Jose Hermacillo, a spokesperson for the Proposition 78 campaign, said, "The people who have signed on have done so based on the policy differences between the two measures" (Los Angeles Times, 11/4).
A mailer funded by PhRMA targeting black voters shows 12 prominent state lawmakers next to an endorsement for Proposition 78, which some of them oppose, the AP/Sacramento Bee reports. Two of the lawmakers, who have endorsed Proposition 79 on the Nov. 8 special election ballot, on Thursday denounced the mailer (Werner, AP/Sacramento Bee, 11/3).
The mailer was produced by the Black Women's Political Guide and Information committee, which is run by Moore. According to state records, the group has received all of its $50,000 funding from the PhRMA California Initiative Fund, Yes on 78 and No on 79 (Richman, Oakland Tribune, 11/3). However, nowhere on the mailer does it state that the document was produced with money from PhRMA (AP/Sacramento Bee, 11/3).
The mailer lists reasons to vote for Proposition 78 next to a column titled "California Tops All States in Number of Black Women in Congress" and pictures of Reps. Barbara Lee (D-Calif.), Maxine Waters (D-Calif.), Juanita Millender-McDonald (D-Calif.) and Diane Watson (D-Calif.). The page also includes photographs of six black state lawmakers.
On the back of the mailer, titled the "Black Woman's Political Guide," is a fine-print "notice to voters" that states "[a]ppearance in this mailer does not necessarily imply ... endorsement of, or opposition to, any issues set forth in this mailer."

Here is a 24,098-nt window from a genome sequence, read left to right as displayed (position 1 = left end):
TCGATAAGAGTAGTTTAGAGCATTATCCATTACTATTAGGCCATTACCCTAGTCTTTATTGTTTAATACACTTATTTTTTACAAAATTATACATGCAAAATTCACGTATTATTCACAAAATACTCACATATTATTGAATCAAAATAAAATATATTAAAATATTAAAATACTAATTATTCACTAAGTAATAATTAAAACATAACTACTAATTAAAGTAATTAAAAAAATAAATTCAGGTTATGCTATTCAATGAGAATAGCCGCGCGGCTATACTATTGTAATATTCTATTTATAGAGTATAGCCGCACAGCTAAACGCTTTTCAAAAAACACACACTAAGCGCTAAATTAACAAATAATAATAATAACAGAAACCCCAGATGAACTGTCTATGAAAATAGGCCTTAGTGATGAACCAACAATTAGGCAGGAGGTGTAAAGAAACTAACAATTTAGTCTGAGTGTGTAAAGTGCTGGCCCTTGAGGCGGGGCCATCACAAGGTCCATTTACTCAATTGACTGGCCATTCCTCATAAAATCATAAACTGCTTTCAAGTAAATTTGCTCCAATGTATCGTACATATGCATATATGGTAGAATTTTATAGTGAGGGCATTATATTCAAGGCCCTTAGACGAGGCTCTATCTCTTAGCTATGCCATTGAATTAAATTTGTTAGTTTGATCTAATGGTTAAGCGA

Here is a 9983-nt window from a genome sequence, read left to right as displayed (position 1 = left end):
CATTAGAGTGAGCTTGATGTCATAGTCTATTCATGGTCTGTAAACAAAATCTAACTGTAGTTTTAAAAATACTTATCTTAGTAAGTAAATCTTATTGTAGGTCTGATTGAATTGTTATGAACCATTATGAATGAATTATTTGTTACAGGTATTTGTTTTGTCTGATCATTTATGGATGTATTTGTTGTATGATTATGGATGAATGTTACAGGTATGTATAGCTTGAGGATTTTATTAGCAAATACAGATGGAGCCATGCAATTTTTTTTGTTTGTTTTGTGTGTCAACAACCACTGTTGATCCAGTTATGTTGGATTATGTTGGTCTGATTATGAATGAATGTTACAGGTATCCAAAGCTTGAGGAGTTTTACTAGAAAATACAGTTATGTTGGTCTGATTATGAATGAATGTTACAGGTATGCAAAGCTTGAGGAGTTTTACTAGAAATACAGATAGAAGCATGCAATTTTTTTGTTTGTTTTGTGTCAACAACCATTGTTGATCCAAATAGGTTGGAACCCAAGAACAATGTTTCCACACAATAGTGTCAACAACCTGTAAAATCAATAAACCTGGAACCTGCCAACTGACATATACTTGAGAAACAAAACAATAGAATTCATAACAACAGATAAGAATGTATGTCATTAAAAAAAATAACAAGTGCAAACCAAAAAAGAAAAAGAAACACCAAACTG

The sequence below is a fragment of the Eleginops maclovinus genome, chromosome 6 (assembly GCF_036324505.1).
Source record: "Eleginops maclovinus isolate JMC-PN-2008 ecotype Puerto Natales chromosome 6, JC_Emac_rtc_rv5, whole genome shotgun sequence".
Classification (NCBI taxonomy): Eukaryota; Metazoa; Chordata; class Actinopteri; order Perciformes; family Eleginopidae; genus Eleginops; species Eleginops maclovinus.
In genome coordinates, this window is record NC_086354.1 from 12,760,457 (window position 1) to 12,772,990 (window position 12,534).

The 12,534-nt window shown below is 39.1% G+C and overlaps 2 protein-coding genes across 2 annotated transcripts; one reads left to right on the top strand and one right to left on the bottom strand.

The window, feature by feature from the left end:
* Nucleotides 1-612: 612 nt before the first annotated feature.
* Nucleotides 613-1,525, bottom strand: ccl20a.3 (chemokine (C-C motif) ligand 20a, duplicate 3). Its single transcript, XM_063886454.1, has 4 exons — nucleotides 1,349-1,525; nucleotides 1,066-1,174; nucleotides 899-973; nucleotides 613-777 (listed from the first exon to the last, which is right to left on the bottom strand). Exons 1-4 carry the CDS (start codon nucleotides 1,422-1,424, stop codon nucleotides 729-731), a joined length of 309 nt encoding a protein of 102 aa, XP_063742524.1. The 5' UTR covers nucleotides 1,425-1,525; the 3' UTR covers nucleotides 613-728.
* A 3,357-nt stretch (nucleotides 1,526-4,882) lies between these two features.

The mailer discusses other ballot measures, but "much of its space is dedicated to the prescription drug measures," the Tribune reports (Oakland Tribune, 11/3).
Several local broadcast programs included reports on the drug discount measures:
- KPCC's "KPCC News": The program on Thursday examined Proposition 79. The segment includes comments from Julie Corcoran, a lobbyist with PhRMA; Anthony Wright, executive director of Health Access California; and a state resident who does not take her medications as prescribed because of cost (Keith, "KPCC News," KPCC, 11/3). The complete segment is available online in RealPlayer.
- KPCC's "KPCC News": The program on Wednesday examined Proposition 78. The segment includes comments from Corcoran; John Kehoe, co-chair of the Yes on 78 campaign and former executive director of the California Commission on Aging; and Earl Lui, senior attorney with Consumers' Union, which opposes Proposition 78 (Keith, "KPCC News," KPCC, 11/2). The complete segment is available online in RealPlayer.
- KQED's "This Week in Northern California": The program on Friday is scheduled to include an interview with Clea Benson, reporter for the Sacramento Bee, about Propositions 78 and 79 (Davis, "This Week in Northern California," KQED, 11/4).
Additional information on Propositions 78 and 79 is available online. This is part of the California Healthline Daily Edition, a summary of health policy coverage from major news organizations. Sign up for an email subscription.